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Central 70 Project faces possible further delays over disagreement on railroad bridge

CDOT, KMP working with Union Pacific Railroad to resolve conflicts
Posted at 5:09 PM, Sep 09, 2019
and last updated 2019-09-09 19:50:37-04

DENVER – The Central 70 Project is now nine months behind schedule after an additional three-month delay was estimated because of a disagreement about construction of a railroad bridge that will go over the interstate, but the state and private group building the project say they hope to knock some time off those delays in coming years.

According to documents filed by Kiewit-Meridian Partners on a public disclosure site and interviews with Colorado Department of Transportation officials on Monday, KMP and CDOT are estimating an additional delay of the “substantial completion” of the project – which is now estimated to happen in early December 2022.

The news of the delay was first reported by our news partners at The Denver Post.

The major work on the project had originally been supposed to be finished by March 2022, but KMP and CDOT previously agreed to a six-month delay as they reconfigured their plans. The final acceptance of the full project is now projected for March 2023, according to the documents.

The new three-month delay stems from a disagreement between KMP, CDOT and the Union Pacific Railroad (UPRR) over the railroad bridge that will span a lowered part of the interstate.

The documents filed in late August show that officials expect an additional 79-day delay as CDOT and KMP has had communication and design difference issues with UPRR that they have been working to resolve.

“Coordination difficulties continue between UPRR, CDOT and KMP; communication has been systematically frustrated by, among other things, UPRR’s failure to appoint an authorized contact, UPRR’s refusal to cooperate, UPRR’s refusal to communicate with KIC, and UPRR adding previously-unspecified requirements and criteria,” the document says.

It goes on to say that CDOT told KMP in March not to communicate with UPRR or its consultants directly “due to escalating differences in design criteria.” By June, according to the documents, a consultant had been hired to be more involved on UPRR projects and that railroad design representatives did not attend meetings in July. By late July, all three groups were talking once again.

“We’re in the design process right now. It’s a very complex bridge; it’s a railroad bridge, so it’s different than a typical highway bridge. … It’s designed to a little bit different guidelines,” Central 70 Project Director Keith Stefanik told Denver7 on Monday.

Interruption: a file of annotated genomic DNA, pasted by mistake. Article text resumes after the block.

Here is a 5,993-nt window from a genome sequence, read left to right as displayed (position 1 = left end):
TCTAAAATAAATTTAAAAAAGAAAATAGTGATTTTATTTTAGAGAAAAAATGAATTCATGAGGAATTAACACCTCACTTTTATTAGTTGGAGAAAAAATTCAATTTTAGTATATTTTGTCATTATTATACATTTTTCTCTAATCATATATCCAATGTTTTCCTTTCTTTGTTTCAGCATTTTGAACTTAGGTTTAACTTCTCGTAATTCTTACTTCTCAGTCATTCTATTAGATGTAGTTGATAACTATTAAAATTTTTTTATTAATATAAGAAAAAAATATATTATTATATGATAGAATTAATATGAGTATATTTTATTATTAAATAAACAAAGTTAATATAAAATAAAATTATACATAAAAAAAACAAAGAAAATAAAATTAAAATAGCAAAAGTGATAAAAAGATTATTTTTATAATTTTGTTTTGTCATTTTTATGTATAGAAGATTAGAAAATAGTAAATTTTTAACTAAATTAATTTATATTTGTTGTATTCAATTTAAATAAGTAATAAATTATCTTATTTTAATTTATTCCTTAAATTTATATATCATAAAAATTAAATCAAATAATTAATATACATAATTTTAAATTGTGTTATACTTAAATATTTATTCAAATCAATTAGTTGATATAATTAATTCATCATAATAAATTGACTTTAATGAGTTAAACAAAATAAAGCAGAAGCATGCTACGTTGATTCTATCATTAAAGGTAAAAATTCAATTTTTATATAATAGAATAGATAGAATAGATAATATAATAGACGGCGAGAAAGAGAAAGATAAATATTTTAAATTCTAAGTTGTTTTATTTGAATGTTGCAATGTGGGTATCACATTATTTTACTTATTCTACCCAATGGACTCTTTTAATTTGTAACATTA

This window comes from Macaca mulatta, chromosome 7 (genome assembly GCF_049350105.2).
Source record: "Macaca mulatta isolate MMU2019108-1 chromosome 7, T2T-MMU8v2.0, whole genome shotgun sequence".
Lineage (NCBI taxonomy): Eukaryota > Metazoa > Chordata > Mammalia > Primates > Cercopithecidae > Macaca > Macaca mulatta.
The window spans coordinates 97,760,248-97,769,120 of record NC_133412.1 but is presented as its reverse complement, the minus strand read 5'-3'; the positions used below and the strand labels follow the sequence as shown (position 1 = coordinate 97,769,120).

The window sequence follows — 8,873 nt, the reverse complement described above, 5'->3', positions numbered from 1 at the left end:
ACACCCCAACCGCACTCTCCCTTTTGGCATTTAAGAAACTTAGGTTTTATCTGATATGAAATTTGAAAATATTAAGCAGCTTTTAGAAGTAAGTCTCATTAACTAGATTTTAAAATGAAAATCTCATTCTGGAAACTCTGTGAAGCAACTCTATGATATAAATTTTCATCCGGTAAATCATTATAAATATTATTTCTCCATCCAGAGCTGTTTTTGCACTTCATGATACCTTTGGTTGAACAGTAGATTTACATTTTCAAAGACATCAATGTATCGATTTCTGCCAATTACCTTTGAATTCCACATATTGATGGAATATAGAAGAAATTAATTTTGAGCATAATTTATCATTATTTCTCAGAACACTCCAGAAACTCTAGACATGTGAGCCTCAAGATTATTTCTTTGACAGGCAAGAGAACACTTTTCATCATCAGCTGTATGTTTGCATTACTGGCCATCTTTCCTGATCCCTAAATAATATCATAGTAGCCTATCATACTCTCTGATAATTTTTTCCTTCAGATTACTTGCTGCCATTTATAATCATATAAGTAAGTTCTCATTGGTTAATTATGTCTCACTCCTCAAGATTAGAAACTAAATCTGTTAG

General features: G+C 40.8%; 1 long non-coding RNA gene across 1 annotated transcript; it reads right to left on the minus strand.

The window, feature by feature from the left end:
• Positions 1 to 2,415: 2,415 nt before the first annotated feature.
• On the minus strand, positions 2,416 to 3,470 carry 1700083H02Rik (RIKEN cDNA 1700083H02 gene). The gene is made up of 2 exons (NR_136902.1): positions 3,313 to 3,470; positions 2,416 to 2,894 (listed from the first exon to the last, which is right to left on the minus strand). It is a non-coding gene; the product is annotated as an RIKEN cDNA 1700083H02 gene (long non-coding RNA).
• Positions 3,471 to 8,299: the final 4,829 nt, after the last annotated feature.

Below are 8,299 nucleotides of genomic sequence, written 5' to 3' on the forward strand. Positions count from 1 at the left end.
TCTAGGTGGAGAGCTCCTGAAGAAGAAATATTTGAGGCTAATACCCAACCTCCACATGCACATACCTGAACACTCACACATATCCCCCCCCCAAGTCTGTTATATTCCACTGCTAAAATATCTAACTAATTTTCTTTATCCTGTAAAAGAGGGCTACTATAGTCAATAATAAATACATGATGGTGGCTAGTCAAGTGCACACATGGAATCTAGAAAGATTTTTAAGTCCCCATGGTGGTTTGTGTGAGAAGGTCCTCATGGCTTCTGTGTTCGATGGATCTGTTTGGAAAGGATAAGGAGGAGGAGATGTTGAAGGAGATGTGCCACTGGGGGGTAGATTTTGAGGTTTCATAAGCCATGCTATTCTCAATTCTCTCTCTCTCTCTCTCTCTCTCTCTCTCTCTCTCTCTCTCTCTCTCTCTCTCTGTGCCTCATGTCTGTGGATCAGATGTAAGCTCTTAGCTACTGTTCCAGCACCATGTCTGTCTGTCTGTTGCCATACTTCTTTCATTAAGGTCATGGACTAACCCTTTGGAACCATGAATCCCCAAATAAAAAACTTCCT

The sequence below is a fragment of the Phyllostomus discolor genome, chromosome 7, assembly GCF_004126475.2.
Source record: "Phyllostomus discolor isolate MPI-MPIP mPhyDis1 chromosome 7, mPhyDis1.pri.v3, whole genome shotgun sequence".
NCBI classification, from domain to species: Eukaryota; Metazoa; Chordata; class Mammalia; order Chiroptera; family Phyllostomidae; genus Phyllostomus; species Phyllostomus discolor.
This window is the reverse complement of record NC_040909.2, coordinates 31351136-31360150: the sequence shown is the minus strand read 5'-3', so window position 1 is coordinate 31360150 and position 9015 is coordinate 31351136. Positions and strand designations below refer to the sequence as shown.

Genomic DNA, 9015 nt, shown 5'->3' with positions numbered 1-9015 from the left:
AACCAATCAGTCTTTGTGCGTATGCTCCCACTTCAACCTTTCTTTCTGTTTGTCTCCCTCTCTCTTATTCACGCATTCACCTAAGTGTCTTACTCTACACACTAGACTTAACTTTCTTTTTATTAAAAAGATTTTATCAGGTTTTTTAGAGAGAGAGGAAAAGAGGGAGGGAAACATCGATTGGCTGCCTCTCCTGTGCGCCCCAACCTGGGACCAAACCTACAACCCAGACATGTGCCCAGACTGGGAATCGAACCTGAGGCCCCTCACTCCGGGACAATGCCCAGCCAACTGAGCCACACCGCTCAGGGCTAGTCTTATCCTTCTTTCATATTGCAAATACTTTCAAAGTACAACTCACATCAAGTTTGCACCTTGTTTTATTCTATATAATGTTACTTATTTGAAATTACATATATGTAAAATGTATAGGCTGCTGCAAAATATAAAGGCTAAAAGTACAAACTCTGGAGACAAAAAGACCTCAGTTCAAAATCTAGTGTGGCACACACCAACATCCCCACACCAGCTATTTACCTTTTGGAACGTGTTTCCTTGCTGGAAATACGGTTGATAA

He said that those issues have since been resolved and said they were planning on submitting the plan to UPRR on Monday.

“We believe that will address all their conflicts,” Stefanik said. “With the plan today, we hope Union Pacific will expedite their review, resolve any of those issues, and we’ll move forward.”

“From our perspective, a railroad bridge is much different from a highway bridge, and we have very specific guidelines that have to be met to ensure safety — not only for the trains but also for the motoring public,” spokesperson Kristen South told The Post. “We are doing everything we can to be a good partner on this project.”

Stefanik said Monday that despite the likely time delay, he didn’t believe that the budget would have to be increased but also said that project officials have yet to determine if that would be the case.

And he said that officials would work to mitigate any delays over time but said that would depend on whether the latest railroad plan gets approval from UPPR.

“This happens on construction projects all the time. Sometimes you’re able to mitigate those schedule delays and sometimes you just have to realize them and move forward,” he said. “This is a highly complex project. It takes a lot of thought from all of our team to try to figure out how to get through that, and I think we have some great partners on this project.”

Ramon Aguirre, who owns Tacos El Huequito in the Elyria-Swansea neighborhood and whose restaurant sits on Josephine Street just south of the interstate, said that he hopes the completion of the project is not delayed and that people in the neighborhood “make it work” around the constant construction and noise. But he has seen a positive as well.

“It’s been great to us. The workers come support us and the community comes to support us,” he said. “It’s been good.”

Gabriel Bustillos, who also lives in the neighborhood, said he and others are simply dealing with it.

“They’re going to be changing everything and I know it’s for the better. I lived so many years here and I like it to be quiet and everything, but this is OK,” he said. “What can we do? Nada. So just wait.”

Stefanik said he hopes that the people most-affected by the construction don’t see any delays but said the partners involved in the project needed to continue working together.

“We just have to put our heads together and figure out how to get this project completed on time,” he said.